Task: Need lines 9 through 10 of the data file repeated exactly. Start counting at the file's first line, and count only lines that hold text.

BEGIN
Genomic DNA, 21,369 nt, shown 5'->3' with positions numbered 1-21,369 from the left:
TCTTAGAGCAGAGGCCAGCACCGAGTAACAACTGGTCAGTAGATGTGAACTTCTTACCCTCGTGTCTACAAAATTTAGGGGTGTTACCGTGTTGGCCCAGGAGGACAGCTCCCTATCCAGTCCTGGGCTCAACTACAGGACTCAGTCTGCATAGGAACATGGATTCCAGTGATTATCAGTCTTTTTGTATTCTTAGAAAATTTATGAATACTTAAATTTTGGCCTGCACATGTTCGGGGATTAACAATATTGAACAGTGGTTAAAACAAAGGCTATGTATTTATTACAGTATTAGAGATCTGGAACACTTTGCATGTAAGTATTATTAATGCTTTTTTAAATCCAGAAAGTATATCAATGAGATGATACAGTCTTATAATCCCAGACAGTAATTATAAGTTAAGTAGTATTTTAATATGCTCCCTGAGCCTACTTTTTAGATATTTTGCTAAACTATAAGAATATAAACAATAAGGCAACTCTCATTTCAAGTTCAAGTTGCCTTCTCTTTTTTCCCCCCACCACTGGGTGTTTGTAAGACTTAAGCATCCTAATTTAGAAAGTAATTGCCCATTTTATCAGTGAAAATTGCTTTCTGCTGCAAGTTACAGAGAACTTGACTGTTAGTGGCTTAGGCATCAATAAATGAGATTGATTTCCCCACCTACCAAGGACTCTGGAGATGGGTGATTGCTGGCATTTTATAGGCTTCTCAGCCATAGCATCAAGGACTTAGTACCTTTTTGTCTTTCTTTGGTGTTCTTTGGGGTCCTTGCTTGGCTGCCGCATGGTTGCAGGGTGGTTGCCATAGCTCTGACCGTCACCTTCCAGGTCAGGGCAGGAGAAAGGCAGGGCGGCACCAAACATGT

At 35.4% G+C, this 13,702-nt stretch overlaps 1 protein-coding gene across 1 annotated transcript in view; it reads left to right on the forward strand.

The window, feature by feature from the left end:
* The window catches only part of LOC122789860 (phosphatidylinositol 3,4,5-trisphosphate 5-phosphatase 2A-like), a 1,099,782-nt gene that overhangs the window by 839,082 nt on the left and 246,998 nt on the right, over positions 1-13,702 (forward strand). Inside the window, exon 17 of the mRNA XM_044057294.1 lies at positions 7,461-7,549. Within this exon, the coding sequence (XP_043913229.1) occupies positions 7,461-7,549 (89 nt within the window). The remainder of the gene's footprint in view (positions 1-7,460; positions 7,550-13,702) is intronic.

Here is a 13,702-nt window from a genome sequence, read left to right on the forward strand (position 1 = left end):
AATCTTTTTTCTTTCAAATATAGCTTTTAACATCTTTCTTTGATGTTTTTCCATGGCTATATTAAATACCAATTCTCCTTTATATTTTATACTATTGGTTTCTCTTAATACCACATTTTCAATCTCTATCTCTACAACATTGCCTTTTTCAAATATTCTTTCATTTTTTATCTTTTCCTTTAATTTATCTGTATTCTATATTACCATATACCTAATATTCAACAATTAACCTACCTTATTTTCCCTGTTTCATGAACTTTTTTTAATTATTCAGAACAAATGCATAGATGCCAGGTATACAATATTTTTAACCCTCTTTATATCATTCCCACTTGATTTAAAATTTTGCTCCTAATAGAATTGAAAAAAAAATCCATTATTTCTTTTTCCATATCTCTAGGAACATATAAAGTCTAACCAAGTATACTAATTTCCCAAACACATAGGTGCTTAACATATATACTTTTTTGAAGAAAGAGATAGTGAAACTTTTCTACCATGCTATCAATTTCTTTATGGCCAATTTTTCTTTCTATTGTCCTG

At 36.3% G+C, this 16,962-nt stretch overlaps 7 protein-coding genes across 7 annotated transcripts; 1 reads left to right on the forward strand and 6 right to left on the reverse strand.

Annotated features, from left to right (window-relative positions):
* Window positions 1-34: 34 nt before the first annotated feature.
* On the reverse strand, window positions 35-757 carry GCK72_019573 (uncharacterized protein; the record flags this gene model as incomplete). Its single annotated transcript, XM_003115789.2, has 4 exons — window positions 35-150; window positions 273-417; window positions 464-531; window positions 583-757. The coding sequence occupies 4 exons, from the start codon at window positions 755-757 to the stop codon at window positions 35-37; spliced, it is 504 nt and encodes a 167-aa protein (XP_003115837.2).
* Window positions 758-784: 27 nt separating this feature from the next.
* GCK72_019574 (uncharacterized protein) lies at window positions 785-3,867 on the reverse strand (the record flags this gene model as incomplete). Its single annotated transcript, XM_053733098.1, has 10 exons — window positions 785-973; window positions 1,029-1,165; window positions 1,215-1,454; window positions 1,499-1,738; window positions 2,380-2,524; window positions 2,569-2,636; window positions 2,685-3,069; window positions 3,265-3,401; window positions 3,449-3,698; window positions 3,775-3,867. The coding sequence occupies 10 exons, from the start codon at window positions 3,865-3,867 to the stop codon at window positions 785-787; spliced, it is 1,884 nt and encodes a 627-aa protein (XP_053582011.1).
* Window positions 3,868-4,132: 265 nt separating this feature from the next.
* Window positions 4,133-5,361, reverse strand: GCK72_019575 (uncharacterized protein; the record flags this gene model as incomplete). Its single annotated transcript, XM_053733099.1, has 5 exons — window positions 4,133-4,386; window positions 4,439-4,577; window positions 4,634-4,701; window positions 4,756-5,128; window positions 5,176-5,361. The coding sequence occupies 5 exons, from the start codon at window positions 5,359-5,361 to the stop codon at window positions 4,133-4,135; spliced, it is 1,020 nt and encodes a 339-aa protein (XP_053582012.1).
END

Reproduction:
Annotated features, from left to right (window-relative positions):
* Window positions 1-34: 34 nt before the first annotated feature.